Expectations and Assumptions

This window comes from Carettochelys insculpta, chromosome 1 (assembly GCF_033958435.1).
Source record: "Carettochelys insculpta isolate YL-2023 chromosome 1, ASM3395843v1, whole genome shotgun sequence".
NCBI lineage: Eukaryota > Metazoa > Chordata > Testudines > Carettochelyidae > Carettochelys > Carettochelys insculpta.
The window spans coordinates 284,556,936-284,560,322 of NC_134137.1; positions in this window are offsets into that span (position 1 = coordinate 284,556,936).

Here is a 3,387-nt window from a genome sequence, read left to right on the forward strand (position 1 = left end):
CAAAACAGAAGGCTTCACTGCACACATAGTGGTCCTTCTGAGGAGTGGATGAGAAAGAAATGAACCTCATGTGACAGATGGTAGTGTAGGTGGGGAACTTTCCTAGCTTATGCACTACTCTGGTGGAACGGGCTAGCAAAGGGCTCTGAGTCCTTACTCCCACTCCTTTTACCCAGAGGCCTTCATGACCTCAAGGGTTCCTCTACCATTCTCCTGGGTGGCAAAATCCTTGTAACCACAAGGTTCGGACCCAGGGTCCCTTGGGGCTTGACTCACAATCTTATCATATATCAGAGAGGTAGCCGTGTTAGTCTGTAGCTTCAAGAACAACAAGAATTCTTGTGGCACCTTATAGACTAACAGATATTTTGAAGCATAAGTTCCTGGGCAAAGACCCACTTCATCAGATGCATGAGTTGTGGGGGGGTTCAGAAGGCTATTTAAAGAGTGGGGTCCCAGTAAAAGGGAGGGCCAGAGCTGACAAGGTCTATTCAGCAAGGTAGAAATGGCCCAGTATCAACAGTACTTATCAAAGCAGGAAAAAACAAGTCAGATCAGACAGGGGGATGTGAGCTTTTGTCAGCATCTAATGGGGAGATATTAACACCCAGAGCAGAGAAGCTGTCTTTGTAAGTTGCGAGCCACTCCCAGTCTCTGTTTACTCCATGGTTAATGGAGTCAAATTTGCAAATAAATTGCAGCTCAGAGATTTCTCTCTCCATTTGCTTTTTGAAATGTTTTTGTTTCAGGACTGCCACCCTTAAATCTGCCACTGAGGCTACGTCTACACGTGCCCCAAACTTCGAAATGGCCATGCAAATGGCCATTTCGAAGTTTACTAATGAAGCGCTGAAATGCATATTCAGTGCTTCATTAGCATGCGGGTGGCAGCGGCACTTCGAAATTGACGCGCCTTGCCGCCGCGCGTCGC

What we expect to happen and what does happen can often conflict especially when dealing with other people.  We will often expect people to do or say certain things and then be annoyed or frustrated when those expectations aren’t met.  The problem lies not in our expectations but whether or not we have communicated those expectations.  If an expectation isn’t know then communication will break down.  We should never assume that what we expect of someone is known.  To draw on a classroom analogy it would be just like me yelling at a student for using a pencil without every specifying that I only wanted students to use pens.  That students reaction would just be confusion and disgruntlement.  Instead of acknowledging that they did the wrong thing they would challenge you for never saying that you expected that of them.  There are some things that we can assume people know without us saying.  If instead the student had not been doing the work and I yelled at them for that without ever specifying that I wanted them to do work in my class the student wouldn’t be confused about why they were in trouble and accept it.  Thus we need to understand what we expect and which expectations are commonly known and which ones aren’t.  Assumptions will just lead to miscommunication especially if we are assuming what other people know.



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